Before s. 100 was amended by Act 20 of 1929 it was well settled that the section did not prescribe any particular mode of creating a charge. The amendment substituted the words “all the provisions hereinbefore contained which apply to a simple mortgage shall, so far as may be, apply to such charge,” for the words “all the provisions hereinbefore contained as to a mortgagor shall, so far as may be, apply to the owner of such property, and the provisions of sections 81 and 82 shall, so far as may be, apply to the person having such charge.” The object of the amendment was to make it clear that the rights and liabilities of the parties in ,case of a charge shall,, so far as may be, the same as the rights, and liabilities of the parties to a simple mortgage. The amendment was not intended to prescribe any particular mode for the creation of a charge. We find that the Nagpur High Court came to a similar conclusion in Baburao v. Narayan(1). It follows that the security bond was not required to be attested by witnesses. It was duly registered and was valid and operative. As to the third question, we find that the decree dated March 19, 1954 declared that the security bond in respect of the immovable I properties would enure for the benefit of the appellant as a charge for the decretal amount. This relief was granted on the ,oral prayer of the plaintiffs. We are unable to agree with the High Court that in view of the omission to amend the plaint by adding a prayer for enforcement of the charge, the decree should be construed as containing merely a recital of the fact that a security bond had been executed. In our opinion, the decree on its true construction declared that the security bond created a charg e over the properties in favour of the plaintiffs for payment of the decretal amount and gave them the liberty to apply for sale of the ‘properties for the discharge of the encumbrance. Pursuant to the decree the properties were sold and the assets are now held by the Court. The omission to ask for, an amendment of the plaint was an irregularity, but that does not affect the construction of the decree. It was suggested that the decree was invalid as the High Court had no territorial jurisdiction under clause 12 of its Letters Patent to pass a decree for sale of properties outside the local limits of its ordinary original jurisdiction. For the purpose of these appeals, it is sufficient to say that the respondents cannot raise this question in the present proceedings. If the decree is invalid and the sale is illegal on this ground, the respondents cannot maintain their applications for rateable distribution of the assets. They ,,can ask for division of the sale proceeds only on the assumption that the properties were lawfully sold. It is therefore unnecessary to decide whether the objection as to the territorial jurisdiction of the High Court has been waived by the judgment-debtor and cannot now be agitated by him and persons claiming through him, having regard to the decisions in Seth Hiralal Patni v. Sri Kali (1)I.L.R. [1949] Nag. 802,1819-822., Nath(1), Behrein Petroleum Co. Ltd., v. P. J. Pappu (2) , Zamindar of Etiyapuram v. Chidambaram Chetty(1). As to the 4th question we find that the immoveable properties have been sold in execution of a decree ordering sale for the discharge of the encumbrance thereon in favour of the appellant. Section 73(1) proviso (c) therefore applies and the proceeds of sale after defraying the expenses of the sale must be applied in the first instance in discharging the amount due to the appellant. Only the balance left after discharging this amount can be dis- tributed amongst the respondents. It follows that the High Court was in error in holding that the respondents were entitled to rateable distribution of the assets along with the appellant.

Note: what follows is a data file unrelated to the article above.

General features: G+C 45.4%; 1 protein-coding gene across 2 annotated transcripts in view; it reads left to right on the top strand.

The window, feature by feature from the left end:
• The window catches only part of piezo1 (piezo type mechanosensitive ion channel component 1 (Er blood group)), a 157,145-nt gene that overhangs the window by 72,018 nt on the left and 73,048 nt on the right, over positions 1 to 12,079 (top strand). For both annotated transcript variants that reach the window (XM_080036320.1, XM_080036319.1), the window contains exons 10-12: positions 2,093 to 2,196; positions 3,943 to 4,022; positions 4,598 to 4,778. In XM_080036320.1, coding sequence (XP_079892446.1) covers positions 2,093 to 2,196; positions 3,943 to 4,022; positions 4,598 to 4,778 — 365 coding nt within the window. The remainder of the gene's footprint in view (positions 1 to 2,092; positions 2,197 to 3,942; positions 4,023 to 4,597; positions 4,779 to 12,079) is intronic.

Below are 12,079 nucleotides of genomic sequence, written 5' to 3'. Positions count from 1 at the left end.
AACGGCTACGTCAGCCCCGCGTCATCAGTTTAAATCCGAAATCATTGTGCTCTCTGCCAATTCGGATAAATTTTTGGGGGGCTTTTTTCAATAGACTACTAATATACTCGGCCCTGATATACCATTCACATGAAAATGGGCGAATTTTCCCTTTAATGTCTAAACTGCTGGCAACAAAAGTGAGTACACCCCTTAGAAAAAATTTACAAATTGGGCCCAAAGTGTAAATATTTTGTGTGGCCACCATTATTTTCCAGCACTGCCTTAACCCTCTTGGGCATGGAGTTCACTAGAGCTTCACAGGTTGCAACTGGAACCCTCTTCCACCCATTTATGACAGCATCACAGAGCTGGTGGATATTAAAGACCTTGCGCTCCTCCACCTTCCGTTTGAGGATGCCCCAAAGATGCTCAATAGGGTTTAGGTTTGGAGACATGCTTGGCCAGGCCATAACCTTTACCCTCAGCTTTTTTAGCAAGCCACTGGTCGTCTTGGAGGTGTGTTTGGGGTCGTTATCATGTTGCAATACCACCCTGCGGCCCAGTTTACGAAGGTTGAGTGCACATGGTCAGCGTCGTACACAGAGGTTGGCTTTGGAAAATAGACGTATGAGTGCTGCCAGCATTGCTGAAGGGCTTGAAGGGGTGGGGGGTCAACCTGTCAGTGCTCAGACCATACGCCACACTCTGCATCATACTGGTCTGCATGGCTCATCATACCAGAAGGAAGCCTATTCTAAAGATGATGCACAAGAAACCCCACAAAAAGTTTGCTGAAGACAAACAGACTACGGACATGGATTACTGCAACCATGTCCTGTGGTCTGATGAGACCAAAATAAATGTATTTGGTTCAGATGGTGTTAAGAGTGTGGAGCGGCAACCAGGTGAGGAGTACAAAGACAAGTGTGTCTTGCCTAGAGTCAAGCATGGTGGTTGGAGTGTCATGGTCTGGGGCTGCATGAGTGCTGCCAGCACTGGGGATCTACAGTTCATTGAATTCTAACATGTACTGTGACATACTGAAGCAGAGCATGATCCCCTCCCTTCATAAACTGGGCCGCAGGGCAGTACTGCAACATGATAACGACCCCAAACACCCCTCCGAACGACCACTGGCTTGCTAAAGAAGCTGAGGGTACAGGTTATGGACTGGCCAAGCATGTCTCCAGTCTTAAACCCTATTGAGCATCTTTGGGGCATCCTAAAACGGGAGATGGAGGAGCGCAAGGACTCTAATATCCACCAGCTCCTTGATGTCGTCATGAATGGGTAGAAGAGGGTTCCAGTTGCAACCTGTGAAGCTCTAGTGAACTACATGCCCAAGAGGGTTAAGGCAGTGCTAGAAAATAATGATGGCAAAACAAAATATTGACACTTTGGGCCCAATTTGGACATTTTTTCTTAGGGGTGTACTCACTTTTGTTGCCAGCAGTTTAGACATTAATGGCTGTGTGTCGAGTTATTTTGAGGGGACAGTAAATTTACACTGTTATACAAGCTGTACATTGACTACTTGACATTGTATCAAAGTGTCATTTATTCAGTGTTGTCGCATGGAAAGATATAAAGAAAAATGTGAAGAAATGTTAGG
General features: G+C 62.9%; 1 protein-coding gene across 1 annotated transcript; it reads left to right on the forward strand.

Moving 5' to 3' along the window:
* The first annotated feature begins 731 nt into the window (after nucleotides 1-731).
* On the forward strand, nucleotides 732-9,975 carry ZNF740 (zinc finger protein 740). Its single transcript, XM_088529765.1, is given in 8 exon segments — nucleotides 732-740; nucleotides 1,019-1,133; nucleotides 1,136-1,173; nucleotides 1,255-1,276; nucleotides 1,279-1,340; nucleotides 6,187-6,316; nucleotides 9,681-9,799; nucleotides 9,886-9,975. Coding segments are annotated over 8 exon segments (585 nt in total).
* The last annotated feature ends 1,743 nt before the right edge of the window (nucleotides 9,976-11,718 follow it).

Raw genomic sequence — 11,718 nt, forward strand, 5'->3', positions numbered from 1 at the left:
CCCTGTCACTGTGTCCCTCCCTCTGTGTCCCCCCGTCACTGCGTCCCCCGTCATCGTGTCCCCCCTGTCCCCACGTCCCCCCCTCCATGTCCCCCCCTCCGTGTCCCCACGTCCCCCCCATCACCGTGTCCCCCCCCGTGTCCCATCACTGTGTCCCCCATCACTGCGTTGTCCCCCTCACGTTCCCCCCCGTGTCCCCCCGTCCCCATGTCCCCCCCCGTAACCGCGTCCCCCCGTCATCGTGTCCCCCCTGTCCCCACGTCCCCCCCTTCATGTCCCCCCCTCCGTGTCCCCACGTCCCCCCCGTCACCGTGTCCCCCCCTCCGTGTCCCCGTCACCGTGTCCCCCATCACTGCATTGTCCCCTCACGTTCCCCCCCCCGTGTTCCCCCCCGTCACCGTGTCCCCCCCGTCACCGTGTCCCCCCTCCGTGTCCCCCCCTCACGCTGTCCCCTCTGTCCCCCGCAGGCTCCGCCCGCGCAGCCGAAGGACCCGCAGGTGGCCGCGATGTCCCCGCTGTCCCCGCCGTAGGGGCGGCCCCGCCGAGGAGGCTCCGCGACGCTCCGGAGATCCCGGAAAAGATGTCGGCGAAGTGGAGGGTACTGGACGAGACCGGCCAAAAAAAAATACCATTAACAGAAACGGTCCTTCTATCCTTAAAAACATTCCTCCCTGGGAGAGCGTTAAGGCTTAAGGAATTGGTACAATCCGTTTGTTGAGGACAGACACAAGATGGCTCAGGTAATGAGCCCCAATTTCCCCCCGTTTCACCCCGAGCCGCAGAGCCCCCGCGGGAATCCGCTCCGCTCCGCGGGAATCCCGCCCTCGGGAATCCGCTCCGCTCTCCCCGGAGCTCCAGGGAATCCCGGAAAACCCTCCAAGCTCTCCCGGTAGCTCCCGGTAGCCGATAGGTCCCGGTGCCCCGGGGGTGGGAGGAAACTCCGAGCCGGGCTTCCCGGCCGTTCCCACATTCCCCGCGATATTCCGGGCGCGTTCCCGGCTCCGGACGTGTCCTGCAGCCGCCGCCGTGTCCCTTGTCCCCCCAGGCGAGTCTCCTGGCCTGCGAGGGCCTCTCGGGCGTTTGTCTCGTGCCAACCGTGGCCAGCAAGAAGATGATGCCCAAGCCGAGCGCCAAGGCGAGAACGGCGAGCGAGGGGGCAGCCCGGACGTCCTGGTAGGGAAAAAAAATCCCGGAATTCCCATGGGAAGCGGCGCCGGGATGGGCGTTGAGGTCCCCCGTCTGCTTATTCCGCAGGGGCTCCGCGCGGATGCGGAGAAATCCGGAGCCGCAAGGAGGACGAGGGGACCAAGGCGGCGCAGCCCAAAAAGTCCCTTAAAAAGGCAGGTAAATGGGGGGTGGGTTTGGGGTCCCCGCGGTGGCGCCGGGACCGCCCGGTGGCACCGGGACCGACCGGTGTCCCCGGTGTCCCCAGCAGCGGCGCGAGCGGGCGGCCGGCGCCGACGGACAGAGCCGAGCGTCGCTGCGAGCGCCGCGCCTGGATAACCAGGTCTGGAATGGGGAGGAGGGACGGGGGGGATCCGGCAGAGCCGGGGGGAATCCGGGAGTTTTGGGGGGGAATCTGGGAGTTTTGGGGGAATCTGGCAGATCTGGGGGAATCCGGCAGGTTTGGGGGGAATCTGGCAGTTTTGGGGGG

In the result, the appeals are allowed, the orders passed by the Divisional Bench of the Madras High Court are set aside and the orders passed by the learned Single Judge are restored. There will be no order as to costs.

G.C.   Appeals allowed.

(1)  [1962] 2 S.C.R. 747,751-2.

(2)  [1966] 1 S.C.R. 461,462-3.

(3)  I.L.R. 43 Mad. 675 (F.B).